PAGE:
Becoming restraint-free involved a thorough re-examination of the use of restraints, as well as reviewing what is being classified as a restraint in light of relevant legal standards and definitions. In this effort, coding errors were discovered, particularly over-coding interventions, such as side rails or seat belts in patients who were completely immobile. Our facility instituted a multidisciplinary approach to restraint education and changes in practice, making the restraint-free goal an integral component of the provision of daily care. Dr. Ferrini and members of the Quality of Life committee became intimately familiar with each patient who was restrained and worked directly with the interdisciplinary team on strategies to reduce or eliminate that restraint. As we got closer and closer to zero, the pressure increased and fewer rationales for use would be accepted. Through interdisciplinary team action, the use of a restraint became something that needed to be strongly justified following trial and failure of other options.
This was a striking contrast to a tendency to “routinely” use restraints common in many long-term care facilities. Essentially, the burden for justifying the use of a restraint had shifted from asking, “Is there any reason why we shouldn’t use this restraint?”, if this was asked at all, to vigorously questioning the use of a restraint and instead asking, “What haven’t we tried yet; isn’t there any other option?”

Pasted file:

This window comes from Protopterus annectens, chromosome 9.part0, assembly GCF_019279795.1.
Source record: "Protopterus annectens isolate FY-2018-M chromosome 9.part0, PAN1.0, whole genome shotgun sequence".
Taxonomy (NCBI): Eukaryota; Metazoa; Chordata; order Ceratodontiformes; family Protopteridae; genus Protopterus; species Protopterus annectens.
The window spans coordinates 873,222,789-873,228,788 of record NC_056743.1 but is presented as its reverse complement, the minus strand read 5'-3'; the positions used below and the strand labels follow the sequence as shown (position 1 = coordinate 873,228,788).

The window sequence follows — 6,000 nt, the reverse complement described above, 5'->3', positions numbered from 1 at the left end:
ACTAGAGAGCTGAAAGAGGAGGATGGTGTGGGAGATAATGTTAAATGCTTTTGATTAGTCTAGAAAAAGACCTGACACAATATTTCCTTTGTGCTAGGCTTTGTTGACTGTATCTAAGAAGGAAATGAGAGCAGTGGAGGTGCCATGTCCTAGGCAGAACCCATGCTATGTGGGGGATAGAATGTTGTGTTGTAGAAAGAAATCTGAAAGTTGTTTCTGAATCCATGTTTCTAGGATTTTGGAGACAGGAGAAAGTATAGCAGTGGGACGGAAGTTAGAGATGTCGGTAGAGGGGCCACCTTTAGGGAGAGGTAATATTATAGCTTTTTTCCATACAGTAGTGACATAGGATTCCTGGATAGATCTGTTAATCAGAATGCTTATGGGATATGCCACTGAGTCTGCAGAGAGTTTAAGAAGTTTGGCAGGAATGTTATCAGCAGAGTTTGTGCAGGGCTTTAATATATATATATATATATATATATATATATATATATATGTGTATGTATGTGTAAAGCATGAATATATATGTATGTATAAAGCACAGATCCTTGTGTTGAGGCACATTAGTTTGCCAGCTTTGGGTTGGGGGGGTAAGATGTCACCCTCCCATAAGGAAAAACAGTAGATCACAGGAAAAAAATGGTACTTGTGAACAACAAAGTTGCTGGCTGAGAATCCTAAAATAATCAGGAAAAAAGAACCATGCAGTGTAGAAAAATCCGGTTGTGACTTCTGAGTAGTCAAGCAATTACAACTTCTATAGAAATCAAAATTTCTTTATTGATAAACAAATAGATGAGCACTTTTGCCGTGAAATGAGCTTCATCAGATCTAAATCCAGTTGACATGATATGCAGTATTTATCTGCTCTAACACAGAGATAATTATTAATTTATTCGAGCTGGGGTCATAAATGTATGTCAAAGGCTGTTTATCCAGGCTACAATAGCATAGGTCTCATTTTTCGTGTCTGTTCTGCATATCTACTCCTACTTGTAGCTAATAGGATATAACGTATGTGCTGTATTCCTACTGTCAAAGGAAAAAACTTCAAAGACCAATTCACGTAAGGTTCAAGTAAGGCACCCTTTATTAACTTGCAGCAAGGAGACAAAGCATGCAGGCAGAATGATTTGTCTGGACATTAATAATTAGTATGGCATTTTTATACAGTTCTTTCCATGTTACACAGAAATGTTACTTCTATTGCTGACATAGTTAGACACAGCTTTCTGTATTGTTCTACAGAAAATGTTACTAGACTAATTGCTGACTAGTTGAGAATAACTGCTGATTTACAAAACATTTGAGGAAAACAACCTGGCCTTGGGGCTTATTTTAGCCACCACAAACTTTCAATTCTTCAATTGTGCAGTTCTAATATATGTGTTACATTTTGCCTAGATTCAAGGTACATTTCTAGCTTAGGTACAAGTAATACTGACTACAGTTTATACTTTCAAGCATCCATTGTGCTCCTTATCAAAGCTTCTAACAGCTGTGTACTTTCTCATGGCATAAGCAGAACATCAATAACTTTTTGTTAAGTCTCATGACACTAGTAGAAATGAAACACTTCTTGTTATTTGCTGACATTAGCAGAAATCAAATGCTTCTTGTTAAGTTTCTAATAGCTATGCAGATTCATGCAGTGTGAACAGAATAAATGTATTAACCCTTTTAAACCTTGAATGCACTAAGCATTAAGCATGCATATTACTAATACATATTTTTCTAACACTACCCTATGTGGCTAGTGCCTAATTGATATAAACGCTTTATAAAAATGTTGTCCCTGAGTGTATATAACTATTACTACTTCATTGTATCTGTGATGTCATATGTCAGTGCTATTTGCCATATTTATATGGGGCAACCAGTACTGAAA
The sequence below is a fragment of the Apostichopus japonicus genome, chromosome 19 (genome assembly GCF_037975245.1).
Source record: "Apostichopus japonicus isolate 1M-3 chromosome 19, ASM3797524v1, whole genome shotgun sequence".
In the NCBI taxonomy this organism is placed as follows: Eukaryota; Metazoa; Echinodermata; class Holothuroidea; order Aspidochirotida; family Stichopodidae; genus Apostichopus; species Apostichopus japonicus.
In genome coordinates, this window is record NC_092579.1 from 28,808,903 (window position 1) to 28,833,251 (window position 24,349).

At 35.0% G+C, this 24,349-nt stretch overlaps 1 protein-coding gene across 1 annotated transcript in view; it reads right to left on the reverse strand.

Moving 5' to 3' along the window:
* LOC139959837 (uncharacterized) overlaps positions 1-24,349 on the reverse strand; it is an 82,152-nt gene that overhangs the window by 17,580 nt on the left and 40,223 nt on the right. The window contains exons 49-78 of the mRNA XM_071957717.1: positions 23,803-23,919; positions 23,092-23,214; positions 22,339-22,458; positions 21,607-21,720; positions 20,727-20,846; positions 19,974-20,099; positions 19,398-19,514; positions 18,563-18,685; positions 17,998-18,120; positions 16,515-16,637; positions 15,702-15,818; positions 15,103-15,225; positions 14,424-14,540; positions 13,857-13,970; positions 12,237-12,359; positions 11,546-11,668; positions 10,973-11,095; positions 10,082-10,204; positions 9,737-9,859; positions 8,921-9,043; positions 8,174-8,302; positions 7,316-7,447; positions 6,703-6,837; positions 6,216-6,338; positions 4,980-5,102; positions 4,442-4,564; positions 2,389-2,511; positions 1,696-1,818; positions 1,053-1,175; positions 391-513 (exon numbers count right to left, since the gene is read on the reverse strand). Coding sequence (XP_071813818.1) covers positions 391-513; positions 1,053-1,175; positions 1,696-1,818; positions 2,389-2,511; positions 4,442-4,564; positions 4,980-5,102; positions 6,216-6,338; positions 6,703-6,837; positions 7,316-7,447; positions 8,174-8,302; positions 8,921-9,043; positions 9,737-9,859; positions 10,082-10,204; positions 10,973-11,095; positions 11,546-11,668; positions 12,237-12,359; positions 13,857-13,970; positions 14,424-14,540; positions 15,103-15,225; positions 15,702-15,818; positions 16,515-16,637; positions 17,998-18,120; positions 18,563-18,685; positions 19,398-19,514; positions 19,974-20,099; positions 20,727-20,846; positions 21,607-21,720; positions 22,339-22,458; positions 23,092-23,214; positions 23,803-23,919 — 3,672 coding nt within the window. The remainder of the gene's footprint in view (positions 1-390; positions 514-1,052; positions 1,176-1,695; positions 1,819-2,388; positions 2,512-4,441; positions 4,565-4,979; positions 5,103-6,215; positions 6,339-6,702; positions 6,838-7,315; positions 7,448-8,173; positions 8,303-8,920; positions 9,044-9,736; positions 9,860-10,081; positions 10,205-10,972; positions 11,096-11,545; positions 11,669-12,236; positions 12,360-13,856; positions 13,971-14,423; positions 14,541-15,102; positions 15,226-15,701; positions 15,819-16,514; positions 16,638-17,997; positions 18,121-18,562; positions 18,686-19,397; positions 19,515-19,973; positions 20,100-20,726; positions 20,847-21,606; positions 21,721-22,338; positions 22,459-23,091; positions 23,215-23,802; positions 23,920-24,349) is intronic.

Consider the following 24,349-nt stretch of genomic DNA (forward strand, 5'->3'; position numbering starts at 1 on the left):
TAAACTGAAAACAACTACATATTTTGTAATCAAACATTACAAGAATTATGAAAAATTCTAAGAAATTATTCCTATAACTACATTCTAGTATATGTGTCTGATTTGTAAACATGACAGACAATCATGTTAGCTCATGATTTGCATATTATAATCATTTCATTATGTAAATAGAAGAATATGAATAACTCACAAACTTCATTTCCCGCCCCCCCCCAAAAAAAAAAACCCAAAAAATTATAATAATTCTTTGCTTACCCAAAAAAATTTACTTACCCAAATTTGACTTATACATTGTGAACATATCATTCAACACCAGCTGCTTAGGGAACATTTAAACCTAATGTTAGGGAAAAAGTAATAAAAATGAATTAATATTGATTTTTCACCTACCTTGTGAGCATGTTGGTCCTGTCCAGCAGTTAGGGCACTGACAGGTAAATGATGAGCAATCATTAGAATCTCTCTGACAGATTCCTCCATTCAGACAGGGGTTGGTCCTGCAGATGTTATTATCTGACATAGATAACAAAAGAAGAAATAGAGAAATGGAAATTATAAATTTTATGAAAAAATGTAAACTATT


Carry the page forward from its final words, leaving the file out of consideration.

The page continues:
One consequence of restraint reduction was that some patients required a higher level of staffing, a few even requiring one-to-one or private-duty–type monitoring. This level of care is uncommon in skilled nursing, but Edgemoor is a “distinct part A” facility specialized in the care and treatment of chronically ill, high-acuity patients. One-to-one monitoring has occurred in the past when our facility had a high level of restraint use, but the level did increase when our facility became restraint-free.
The increase in these intensive interventions placed a significant strain on staffing resources. However, one benefit of one-to-one monitoring was the improvement of the staff’s familiarity with the patient’s patterns and tendencies. The one-to-one intervention eventually can be discontinued when staff has developed facility in managing difficult patients with creative approaches.
Our facility is now a 220-bed, distinct part A restraint-free healthcare facility where the average patient age is 55 years, and the population is predominantly male, with almost half of our patients exhibiting behavioral symptoms affecting others. We have been restraint-free since January 2007.
For more information, contact Rebecca Ferrini, MD, Medical Director of Edgemoor Hospital, Santee, California, (619) 956-2852. To send your comments to the author and editors, e-mail firstname.lastname@example.org.